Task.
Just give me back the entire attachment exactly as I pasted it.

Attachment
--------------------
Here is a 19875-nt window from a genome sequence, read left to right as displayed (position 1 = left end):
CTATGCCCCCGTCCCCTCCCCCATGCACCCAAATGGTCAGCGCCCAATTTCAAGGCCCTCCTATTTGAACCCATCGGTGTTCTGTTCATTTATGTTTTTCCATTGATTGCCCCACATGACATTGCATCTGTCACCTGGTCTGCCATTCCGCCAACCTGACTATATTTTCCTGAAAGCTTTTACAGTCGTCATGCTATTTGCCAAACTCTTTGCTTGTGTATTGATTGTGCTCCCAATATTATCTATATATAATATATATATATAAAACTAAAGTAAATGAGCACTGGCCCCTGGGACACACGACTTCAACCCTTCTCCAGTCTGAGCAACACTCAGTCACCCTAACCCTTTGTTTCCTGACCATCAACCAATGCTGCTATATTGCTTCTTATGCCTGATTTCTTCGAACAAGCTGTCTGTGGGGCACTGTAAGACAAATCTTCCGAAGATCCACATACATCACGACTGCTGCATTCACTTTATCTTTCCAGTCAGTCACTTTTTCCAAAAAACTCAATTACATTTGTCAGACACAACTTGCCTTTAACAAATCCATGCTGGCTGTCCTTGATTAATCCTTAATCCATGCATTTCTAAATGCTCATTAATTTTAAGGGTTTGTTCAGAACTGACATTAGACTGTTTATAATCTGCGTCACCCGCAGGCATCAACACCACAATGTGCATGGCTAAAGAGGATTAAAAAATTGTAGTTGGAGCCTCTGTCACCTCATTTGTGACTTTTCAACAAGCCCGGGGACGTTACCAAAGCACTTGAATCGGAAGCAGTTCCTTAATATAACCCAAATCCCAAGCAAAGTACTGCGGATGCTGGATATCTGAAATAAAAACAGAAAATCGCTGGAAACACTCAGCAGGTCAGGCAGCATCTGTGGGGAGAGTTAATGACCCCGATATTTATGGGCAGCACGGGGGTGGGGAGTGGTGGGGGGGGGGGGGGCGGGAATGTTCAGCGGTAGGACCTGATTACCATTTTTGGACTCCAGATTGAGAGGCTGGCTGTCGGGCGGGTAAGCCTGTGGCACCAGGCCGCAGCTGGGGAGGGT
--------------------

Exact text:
Here is a 19875-nt window from a genome sequence, read left to right as displayed (position 1 = left end):
CTATGCCCCCGTCCCCTCCCCCATGCACCCAAATGGTCAGCGCCCAATTTCAAGGCCCTCCTATTTGAACCCATCGGTGTTCTGTTCATTTATGTTTTTCCATTGATTGCCCCACATGACATTGCATCTGTCACCTGGTCTGCCATTCCGCCAACCTGACTATATTTTCCTGAAAGCTTTTACAGTCGTCATGCTATTTGCCAAACTCTTTGCTTGTGTATTGATTGTGCTCCCAATATTATCTATATATAATATATATATATAAAACTAAAGTAAATGAGCACTGGCCCCTGGGACACACGACTTCAACCCTTCTCCAGTCTGAGCAACACTCAGTCACCCTAACCCTTTGTTTCCTGACCATCAACCAATGCTGCTATATTGCTTCTTATGCCTGATTTCTTCGAACAAGCTGTCTGTGGGGCACTGTAAGACAAATCTTCCGAAGATCCACATACATCACGACTGCTGCATTCACTTTATCTTTCCAGTCAGTCACTTTTTCCAAAAAACTCAATTACATTTGTCAGACACAACTTGCCTTTAACAAATCCATGCTGGCTGTCCTTGATTAATCCTTAATCCATGCATTTCTAAATGCTCATTAATTTTAAGGGTTTGTTCAGAACTGACATTAGACTGTTTATAATCTGCGTCACCCGCAGGCATCAACACCACAATGTGCATGGCTAAAGAGGATTAAAAAATTGTAGTTGGAGCCTCTGTCACCTCATTTGTGACTTTTCAACAAGCCCGGGGACGTTACCAAAGCACTTGAATCGGAAGCAGTTCCTTAATATAACCCAAATCCCAAGCAAAGTACTGCGGATGCTGGATATCTGAAATAAAAACAGAAAATCGCTGGAAACACTCAGCAGGTCAGGCAGCATCTGTGGGGAGAGTTAATGACCCCGATATTTATGGGCAGCACGGGGGTGGGGAGTGGTGGGGGGGGGGGGGGCGGGAATGTTCAGCGGTAGGACCTGATTACCATTTTTGGACTCCAGATTGAGAGGCTGGCTGTCGGGCGGGTAAGCCTGTGGCACCAGGCCGCAGCTGGGGAGGGT